Making parenting decisions together can be one of the most difficult aspects of being separated from your ex-partner, especially if your relationship is less than amicable. The little choices are hard enough, but things can become very stressful when you're arguing over something as important as which school your child will attend.
Whatever the reason behind it, this dispute can hinder the school application process greatly. The law depends on the state you live in, but there's a chance that if you both have parental responsibility for your child, you'll both have to sign their school enrolment form. So what should you do if you and your ex are split on the matter?
Plan A: Try to Agree
If this has been an ongoing dispute, you have almost certainly done your best to agree with your child's other parent already. However, arguments about serious situations like this are often emotionally charged and fuelled by anger. If neither party is backing down, then it's time to do your best to take feelings out of the equation and look at the real pros and cons of each school. Things you may want to take into account include the following:
Who does your child live with for most of the school week? Who will be taking your child to and from school most of the time?
What is the school's reputation like? What are the NAPLAN results? Are the facilities up to scratch?
Does the school cater to any special requirements your child has, such as autism needs, dietary restrictions, or religious obligations?
If your child is old enough, don't forget to take their opinion into account. If you weigh up the pros and cons, you may find that the school your ex prefers is the better choice. Alternatively, you may realise that your choice would be far better for your child; presenting these findings to their other parent may persuade them that you're right.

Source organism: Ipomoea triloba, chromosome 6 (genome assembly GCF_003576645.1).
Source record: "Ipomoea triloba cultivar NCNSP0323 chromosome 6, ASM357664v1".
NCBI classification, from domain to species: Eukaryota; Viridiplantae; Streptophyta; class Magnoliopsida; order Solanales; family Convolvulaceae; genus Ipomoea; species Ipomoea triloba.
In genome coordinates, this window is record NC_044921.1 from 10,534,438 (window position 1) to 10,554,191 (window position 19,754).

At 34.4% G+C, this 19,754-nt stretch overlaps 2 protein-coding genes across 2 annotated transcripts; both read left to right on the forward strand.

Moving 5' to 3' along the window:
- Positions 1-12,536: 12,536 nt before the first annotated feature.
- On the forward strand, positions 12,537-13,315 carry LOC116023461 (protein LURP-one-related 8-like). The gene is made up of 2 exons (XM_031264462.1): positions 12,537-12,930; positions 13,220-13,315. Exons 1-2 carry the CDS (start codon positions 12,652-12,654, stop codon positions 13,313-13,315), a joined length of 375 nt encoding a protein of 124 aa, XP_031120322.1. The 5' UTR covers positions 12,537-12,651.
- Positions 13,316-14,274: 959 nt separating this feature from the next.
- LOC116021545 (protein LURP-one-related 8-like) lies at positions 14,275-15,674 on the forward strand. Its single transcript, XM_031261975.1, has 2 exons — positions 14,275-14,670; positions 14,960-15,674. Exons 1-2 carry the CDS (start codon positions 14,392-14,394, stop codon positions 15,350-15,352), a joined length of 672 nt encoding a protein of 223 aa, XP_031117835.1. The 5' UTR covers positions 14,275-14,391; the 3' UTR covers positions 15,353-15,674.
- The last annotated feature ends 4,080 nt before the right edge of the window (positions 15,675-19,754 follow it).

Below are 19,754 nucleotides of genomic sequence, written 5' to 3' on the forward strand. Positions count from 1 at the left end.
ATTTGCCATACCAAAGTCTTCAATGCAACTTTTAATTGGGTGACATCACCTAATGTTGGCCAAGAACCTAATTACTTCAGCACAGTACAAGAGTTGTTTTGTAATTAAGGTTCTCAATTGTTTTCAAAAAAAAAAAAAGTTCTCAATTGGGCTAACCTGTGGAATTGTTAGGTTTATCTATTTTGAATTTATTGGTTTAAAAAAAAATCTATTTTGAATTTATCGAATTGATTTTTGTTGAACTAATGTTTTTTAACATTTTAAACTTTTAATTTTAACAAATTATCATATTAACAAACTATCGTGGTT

Plan B: See a Mediator
If the pros and cons lists don't work, or your ex refuses to communicate with you, it may be time to bring the matter to mediation. Family mediation (also known as family dispute resolution, or FDR) is a way of resolving disputes without going to court -- in fact, it is usually compulsory to see a mediator before applying for any court order. This is a good thing as FDR is a cheaper way of resolving enrolment issues compared to a court case. At a mediation session, both you and your ex (and potentially your child) will be able to civilly discuss your school choice disagreement, present arguments and ideas and make decisions with the help of an unbiased third party. While this is often all that's needed to get both parents to see the right path, it won't always be enough.
Plan C: Seek a Court Order
If all other options have failed, you may need to take the matter to court. Seeking a court order should always be a last resort. Aside from any financial requirements involved, the process can be lengthy and stressful for all parties. Remember that it's often better to enrol a child in a school that isn't your first choice than to miss enrolment altogether. If legal action is required, sometimes having your solicitor contact the child's other parent is enough to make them reconsider to avoid the negatives of a court case. If they wish to continue with legal proceedings, your attorney will assist you in applying for a parenting order to make a decision on this specific matter (known as a Specific Issues Order).Share